DNA-induced dimerization of the Escherichia coli Rep helicase

Kinlin Chao, Timothy M. Lohman

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The Escherichia coli Rep protein is a DNA helicase that is involved in DNA replication. We have examined the effects of DNA binding on the assembly state of the Rep protein using small-zone gel permeation chromatography and chemical crosslinking of the protein. Complexes of Rep protein were formed with short single-stranded and duplex hairpin oligodeoxynucleotides with lengths such that only a single Rep monomer could bind per oligodeoxynucleotide (i.e. 2 Rep monomers could not bind contiguously on the oligodeoxynucleotides). In the absence of DNA, Rep protein is monomeric (Mr 72,800) up to concentrations of at least 8 μm (monomer), even in the presence of its nucleotide cofactors (ATP, ADP, ATP-γ-S). However, the binding of Rep monomers to single-stranded (ss) oligodeoxynucleotides, d(pN)n (12 ≤ n ≤ 20), induces the Rep monomers to oligomerize. Upon treatment of the Rep-ss oligodeoxynucleotide complexes with the protein crosslinking reagent dimethyl-suberimidate (DMS) and subsequent removal of the DNA, crosslinked Rep dimers are observed, independent of oligodeoxynucleotide length (n ≤ 20). Furthermore, short duplex oligodeoxynucleotides also induce the Rep monomers to dimerize. Formation of the Rep dimers results from an actual DNA-induced dimerization, rather than the adventitious crosslinking of Rep monomers bound contiguously to a single oligodeoxynucleotide. The purified DMS-crosslinked Rep dimer shows increased affinity for DNA and retains DNA-dependent ATPase and DNA helicase activities, as shown by its ability to unwind M13 RF DNA in the presence of the bacteriophage f1 gene II protein. On the basis of these observations and since the dimer is the major species when Rep is bound to DNA, we suggest that a DNA-induced Rep dimer is the functionally active form of the Rep helicase.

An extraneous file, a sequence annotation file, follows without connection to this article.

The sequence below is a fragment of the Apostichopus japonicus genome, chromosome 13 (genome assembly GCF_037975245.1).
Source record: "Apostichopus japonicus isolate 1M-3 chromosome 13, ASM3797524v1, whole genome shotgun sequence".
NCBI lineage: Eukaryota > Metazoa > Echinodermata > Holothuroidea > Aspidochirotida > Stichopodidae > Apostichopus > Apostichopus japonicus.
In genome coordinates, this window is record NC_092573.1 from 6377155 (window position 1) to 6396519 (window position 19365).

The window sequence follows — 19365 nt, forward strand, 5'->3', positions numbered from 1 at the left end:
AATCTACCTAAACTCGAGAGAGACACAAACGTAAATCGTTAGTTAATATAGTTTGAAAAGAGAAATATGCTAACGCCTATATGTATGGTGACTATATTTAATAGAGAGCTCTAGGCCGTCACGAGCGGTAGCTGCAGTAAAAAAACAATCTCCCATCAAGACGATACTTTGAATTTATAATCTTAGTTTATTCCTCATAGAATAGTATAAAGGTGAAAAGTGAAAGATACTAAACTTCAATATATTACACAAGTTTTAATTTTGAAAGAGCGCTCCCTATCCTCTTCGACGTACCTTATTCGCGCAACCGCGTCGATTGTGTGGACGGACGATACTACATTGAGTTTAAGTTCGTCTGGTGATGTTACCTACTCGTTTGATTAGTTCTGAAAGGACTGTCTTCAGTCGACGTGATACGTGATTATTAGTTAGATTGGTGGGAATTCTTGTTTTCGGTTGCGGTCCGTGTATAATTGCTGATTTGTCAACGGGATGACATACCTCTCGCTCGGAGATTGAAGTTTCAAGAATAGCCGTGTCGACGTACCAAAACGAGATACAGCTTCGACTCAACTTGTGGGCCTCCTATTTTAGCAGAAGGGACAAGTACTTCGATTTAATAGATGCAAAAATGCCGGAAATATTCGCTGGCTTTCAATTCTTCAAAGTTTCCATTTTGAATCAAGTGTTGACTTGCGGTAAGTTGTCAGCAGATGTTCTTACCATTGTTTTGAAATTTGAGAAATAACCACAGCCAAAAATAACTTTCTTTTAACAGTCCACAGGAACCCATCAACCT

Original languageEnglish
Pages (from-to)1165-1181
Number of pages17
JournalJournal of Molecular Biology
Issue number4
StatePublished - Oct 20 1991


  • ATPase
  • helicase
  • protein-DNA interactions
  • replication


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